Where extra publicity might attach to proceedings because of the celebrity of the parents, it was wrong to attach extra restrictions on reporting without proper cause. There remains a need to balance the need for the freedom of speech and the child’s interests. That balance does not always fall one way.Thorpe LJ said that the … Continue reading In Re G (Minors) (Celebrities: Publicity): CA 4 Nov 1998
A Children and Family reporter became concerned at the possibility of abuse of children as a result of information gained whilst involved in private law proceedings. He sought to report those concerns to the statutory authorities. It had become clear that it was crucially important that professions within the child care professions must communicate properly … Continue reading In re M (a Child) (Disclosure: Children and Family Reporter): CA 31 Jul 2002
Local authority case records and a verbatim extract from the case records which had been exhibited to an affidavit from a social worker had been disclosed. Held: Booth J asked as to the case records: ‘whether the words in the section ‘information relating to proceedings’ should be construed to cover documents which do not themselves … Continue reading In re S (Minors) (Wardship: Police Investigation); Re S (Minors) (Wardship: Disclosure of Material): FD 1987
An allegation of contempt was made in proceedings related to the publication by a newspaper of extracts from a report by a social worker and a report by the Official Solicitor, both prepared after the commencement and for the purpose of the wardship proceedings. Held: What was published was ‘information relating to [the] proceedings’ within … Continue reading In re F (otherwise A ) (A Minor) (Publication of Information): CA 1977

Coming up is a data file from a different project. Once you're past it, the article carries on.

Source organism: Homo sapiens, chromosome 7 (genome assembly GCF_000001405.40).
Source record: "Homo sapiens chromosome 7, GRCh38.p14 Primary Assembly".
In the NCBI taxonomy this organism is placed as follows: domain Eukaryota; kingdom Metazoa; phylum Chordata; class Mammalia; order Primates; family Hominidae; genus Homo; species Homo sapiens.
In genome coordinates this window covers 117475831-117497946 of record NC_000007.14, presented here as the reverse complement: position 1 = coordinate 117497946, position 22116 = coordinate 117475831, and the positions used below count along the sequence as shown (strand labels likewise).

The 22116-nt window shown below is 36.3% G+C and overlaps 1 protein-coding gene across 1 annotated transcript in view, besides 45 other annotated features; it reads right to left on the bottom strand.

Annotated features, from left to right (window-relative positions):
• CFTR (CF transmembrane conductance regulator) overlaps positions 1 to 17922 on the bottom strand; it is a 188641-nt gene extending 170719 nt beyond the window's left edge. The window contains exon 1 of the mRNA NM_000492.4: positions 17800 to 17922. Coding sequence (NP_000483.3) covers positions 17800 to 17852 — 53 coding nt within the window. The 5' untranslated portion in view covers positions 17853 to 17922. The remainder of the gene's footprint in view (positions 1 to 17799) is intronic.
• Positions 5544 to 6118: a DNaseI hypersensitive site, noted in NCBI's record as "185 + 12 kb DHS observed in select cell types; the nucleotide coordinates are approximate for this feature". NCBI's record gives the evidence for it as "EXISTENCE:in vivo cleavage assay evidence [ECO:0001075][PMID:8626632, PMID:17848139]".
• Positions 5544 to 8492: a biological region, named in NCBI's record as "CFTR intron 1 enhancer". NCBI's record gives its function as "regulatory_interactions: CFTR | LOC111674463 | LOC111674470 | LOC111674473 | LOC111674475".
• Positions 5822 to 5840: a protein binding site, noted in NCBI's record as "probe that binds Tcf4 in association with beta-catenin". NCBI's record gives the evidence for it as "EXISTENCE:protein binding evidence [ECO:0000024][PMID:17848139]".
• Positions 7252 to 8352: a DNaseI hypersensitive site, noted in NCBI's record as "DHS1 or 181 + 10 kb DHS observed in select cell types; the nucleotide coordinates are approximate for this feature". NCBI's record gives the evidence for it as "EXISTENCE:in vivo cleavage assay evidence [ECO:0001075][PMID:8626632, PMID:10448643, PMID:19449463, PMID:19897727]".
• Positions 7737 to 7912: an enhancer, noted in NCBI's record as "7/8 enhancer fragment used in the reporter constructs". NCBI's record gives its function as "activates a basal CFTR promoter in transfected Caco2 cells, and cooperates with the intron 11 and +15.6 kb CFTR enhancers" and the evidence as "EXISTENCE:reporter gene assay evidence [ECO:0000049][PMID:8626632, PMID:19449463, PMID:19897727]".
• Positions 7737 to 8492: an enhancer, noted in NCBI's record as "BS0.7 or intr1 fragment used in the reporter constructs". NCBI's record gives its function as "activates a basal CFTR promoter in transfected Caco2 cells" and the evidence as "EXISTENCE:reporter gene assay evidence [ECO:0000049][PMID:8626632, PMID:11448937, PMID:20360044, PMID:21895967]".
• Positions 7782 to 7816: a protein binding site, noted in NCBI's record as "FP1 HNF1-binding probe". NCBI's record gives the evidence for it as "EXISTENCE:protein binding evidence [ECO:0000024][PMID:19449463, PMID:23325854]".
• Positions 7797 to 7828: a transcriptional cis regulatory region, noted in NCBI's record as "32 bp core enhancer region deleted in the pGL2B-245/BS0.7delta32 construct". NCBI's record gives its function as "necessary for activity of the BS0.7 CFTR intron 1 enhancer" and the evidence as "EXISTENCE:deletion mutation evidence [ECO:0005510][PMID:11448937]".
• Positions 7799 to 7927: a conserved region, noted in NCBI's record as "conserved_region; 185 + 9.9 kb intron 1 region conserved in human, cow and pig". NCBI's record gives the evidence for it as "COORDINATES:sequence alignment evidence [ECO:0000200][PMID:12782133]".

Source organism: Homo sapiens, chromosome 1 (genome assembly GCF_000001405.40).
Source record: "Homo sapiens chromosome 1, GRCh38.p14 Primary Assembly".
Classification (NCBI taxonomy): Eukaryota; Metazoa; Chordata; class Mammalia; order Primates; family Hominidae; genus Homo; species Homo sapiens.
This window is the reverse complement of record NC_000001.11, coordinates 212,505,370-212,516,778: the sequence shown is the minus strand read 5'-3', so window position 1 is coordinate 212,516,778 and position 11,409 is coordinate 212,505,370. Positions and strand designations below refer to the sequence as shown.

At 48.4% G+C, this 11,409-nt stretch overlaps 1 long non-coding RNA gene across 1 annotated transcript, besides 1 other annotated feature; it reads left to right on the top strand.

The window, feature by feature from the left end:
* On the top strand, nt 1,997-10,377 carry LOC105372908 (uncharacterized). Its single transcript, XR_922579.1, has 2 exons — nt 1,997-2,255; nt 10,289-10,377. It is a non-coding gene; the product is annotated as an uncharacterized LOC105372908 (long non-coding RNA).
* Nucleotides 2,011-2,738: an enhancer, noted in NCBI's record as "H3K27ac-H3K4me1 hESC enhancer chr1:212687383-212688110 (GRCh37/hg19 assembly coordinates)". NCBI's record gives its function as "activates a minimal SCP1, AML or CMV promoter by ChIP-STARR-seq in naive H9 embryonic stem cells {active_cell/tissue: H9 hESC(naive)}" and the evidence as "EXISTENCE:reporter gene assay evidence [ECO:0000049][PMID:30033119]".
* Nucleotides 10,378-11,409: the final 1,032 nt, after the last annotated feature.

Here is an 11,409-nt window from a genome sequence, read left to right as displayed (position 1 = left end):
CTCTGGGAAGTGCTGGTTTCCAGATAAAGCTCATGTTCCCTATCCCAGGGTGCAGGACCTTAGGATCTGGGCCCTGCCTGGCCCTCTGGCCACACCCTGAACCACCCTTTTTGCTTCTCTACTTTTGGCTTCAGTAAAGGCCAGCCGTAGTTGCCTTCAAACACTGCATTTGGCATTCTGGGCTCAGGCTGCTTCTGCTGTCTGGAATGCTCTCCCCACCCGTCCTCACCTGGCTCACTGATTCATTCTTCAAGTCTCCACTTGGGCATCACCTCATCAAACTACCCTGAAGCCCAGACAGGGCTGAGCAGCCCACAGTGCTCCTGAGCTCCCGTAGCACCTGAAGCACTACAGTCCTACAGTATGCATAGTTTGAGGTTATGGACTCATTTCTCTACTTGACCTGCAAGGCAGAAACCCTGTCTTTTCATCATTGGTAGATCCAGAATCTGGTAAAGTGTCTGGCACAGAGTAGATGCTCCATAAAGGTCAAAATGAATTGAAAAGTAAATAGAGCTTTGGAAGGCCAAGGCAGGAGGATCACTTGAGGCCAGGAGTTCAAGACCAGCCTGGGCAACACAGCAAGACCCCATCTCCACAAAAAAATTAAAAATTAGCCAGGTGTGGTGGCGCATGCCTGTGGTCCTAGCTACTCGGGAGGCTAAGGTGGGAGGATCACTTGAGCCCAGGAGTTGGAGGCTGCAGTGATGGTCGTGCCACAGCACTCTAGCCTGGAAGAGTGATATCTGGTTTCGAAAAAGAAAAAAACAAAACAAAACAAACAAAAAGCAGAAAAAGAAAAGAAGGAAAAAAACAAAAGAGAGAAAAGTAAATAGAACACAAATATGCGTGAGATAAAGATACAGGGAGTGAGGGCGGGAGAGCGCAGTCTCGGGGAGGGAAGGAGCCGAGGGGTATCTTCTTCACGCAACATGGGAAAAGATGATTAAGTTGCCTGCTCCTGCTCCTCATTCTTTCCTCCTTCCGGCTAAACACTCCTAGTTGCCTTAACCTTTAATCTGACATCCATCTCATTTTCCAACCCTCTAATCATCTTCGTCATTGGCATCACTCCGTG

The authority had received confidential information from the police about mistreatment of a child by a father. The allegation was unknown to the mother. It sought directions from the court as to the extent to which it could breach that confidentiality in order to protect the child. Held: The authority was under a duty to … Continue reading In re W (Children) (Care proceedings: Disclosure): FD 11 Jul 2003
Citations:  3 All ER 274,  3 WLR 307,  Fam 47 Statutes: Administration of Justice Act 1960 12(1)(a) Jurisdiction: England and Wales Cited by: Appeal from – In re F (otherwise A ) (A Minor) (Publication of Information) CA 1977 An allegation of contempt was made in proceedings related to the publication by … Continue reading In re F (otherwise A) (A Minor) (Publication of Information): FD 1976
Applications arising from alleged publication on the internet of information about children subject to court care proceedings. Sir James Munby  EWHC 3491 (Fam) Bailii Administration of Justice Act 1960 12(1)(a)(ii) England and Wales Children, Contempt of Court Updated: 26 January 2022; Ref: scu.633276